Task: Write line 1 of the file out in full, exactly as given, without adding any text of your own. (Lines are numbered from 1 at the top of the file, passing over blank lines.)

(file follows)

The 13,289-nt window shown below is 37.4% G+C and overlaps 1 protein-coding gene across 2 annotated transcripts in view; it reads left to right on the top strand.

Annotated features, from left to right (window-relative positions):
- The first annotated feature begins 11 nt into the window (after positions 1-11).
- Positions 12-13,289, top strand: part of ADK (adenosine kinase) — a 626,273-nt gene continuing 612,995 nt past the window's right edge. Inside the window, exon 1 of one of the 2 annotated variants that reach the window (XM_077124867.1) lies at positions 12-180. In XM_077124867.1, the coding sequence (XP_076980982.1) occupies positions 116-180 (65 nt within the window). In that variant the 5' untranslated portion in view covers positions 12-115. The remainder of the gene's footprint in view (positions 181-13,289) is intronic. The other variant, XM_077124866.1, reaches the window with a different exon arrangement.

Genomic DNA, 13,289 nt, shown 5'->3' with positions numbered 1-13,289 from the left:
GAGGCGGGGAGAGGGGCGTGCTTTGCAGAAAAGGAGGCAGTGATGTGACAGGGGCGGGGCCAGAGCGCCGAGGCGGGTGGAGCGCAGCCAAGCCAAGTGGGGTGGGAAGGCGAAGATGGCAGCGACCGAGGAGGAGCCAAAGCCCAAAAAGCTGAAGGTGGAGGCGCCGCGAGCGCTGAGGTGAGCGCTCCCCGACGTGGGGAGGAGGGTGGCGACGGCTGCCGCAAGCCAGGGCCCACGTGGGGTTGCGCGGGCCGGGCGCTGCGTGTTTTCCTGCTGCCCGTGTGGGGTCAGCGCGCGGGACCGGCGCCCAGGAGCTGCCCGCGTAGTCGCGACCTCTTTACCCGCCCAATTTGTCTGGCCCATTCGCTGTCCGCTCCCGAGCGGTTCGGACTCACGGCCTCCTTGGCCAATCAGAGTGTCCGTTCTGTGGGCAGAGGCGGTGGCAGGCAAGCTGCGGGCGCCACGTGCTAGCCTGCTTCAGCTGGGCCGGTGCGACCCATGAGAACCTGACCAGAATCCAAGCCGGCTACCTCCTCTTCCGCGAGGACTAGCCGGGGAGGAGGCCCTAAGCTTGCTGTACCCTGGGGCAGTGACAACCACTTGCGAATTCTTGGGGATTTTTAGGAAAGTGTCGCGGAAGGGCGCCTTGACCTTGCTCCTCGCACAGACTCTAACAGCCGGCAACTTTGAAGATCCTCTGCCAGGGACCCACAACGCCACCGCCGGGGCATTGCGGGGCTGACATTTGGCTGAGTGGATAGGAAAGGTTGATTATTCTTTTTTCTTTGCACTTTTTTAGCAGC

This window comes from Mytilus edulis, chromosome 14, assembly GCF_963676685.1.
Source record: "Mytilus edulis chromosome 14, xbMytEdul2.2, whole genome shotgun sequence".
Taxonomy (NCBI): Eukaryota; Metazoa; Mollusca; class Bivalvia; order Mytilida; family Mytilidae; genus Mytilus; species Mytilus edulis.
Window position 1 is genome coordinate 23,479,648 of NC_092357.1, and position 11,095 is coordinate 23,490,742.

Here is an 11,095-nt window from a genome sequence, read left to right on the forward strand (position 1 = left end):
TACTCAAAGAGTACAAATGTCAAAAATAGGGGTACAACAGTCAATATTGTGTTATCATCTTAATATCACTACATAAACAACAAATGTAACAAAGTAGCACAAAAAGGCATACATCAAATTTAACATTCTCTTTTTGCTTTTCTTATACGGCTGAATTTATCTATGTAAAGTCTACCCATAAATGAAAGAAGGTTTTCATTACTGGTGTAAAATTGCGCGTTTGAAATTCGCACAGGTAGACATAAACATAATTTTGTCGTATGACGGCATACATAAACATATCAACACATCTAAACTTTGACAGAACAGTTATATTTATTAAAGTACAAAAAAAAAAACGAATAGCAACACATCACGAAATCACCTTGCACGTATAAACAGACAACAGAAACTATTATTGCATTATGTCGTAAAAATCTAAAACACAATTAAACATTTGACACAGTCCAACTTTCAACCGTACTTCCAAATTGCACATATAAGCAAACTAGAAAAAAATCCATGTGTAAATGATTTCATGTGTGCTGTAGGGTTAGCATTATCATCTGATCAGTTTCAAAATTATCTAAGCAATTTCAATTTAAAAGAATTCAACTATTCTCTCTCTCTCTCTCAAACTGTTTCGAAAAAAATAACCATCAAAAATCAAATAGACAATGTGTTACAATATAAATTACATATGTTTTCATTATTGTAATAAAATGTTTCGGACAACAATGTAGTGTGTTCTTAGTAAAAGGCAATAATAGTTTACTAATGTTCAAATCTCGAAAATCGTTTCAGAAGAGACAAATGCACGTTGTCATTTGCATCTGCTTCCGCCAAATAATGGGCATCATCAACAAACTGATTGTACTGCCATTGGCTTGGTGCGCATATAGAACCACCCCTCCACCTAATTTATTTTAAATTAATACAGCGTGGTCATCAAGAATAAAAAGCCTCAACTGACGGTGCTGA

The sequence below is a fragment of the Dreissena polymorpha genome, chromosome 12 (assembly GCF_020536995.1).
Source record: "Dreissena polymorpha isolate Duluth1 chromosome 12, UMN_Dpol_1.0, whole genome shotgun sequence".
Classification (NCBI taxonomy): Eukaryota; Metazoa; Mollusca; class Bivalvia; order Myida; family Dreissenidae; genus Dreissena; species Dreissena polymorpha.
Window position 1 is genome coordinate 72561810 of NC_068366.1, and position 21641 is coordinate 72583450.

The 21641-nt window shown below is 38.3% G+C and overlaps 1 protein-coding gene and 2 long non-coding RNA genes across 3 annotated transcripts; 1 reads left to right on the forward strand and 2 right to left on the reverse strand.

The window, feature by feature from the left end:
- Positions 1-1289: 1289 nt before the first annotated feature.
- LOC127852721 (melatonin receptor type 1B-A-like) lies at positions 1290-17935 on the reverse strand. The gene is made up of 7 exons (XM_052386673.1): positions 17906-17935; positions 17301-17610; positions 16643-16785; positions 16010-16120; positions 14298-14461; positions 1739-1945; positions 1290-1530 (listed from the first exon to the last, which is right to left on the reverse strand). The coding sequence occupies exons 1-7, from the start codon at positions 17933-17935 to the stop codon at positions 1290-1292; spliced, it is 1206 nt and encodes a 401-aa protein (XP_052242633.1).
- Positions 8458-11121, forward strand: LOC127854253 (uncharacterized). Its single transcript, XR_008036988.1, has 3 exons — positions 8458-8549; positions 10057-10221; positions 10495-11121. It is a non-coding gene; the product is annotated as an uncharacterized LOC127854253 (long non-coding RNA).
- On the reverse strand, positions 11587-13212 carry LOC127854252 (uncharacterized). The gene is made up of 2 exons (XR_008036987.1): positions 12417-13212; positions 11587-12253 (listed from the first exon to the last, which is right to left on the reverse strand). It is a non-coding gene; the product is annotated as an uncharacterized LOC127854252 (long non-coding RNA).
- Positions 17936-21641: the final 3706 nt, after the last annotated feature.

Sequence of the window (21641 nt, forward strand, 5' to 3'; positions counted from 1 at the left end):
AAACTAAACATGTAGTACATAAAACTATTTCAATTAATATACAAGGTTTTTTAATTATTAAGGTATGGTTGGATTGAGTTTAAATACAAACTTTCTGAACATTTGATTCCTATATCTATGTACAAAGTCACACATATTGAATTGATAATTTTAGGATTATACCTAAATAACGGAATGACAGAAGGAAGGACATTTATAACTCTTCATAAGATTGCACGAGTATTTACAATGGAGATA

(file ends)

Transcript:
The 13,289-nt window shown below is 37.4% G+C and overlaps 1 protein-coding gene across 2 annotated transcripts in view; it reads left to right on the top strand.